Asthma Disparities

CDC Highlights Easy Breathing Results

A new publication from the Centers for Disease Control and Prevention highlights the work of our Easy Breathing program, which is an evidence-based and cost-effective asthma management program that is being used by primary care providers in Connecticut and four additional states.

The report, titled Evidence Summary Control Asthma, suggests interventions that insurance companies and healthcare providers should consider adopting to improve outcomes for patients with asthma and references several publications by Asthma Center staff. The report is part of the CDC’s 6|18 Initiative which targets six common and costly health conditions: tobacco use, high blood pressure, healthcare-associated infections, asthma, unintended pregnancies and diabetes. The goal of the initiative is to align “evidence-based preventive practices with emerging value-based payment and delivery models.”

Both the Asthma Center’s 2009 submission to the American Journal of Managed Care, “The economic impact of an urban asthma management program,” and the 2005 Journal of Pediatrics article “Use of asthma guidelines by primary care providers to reduce hospitalizations and emergency department visits in poor, minority, urban children” are used to illustrate the need for rigorous and attentive care for asthma versus the cost of care and insurance coverage. In particular, the CDC cites that providing ongoing National Asthma Education and Prevention Program (NAEEP) Guidelines-based medical education to primary care physicians has been shown to increase the dispensing of asthma controller medication by 25 percent, based on a study conducted with over 3,200 urban children. The CDC also highlights dramatic figures such as an estimated $3.58 return on investment for Medicaid managed care plans for every $1.00 spent. The CDC also references that due to increased provider adherence to NAEPP Guidelines for prescribing anti-inflammatory controller medication, asthma-related ED visits decreased by 27 percent, hospitalizations decreased by 35 percent and outpatient visits decreased by 19 percent, which underscores the value of utilizing these guidelines in the effort to improve asthma management.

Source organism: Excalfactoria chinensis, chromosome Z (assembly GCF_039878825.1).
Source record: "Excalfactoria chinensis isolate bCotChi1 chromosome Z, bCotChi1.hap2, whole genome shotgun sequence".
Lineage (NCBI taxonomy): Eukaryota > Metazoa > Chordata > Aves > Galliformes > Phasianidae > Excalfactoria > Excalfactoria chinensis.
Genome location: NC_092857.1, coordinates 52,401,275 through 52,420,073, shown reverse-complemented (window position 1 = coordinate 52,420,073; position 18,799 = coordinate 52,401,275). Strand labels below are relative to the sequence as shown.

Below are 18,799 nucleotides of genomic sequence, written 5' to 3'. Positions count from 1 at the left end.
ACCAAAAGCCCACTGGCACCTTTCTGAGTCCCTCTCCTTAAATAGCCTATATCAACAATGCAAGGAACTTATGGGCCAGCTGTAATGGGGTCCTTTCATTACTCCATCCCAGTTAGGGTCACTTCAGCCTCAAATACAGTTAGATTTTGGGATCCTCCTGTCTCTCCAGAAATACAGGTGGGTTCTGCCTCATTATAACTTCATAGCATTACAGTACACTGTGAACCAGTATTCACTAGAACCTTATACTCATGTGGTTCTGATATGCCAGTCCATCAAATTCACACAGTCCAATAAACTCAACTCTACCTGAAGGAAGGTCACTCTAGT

The Asthma Center, through its Easy Breathing program, is committed to providing evidence-based asthma practices to the primary care community. We are now in the process of responding to requests from primary care clinicians to “digitize” Easy Breathing. Still in its original paper format, Easy Breathing is being adapted to better align and integrate with the electronic health record.

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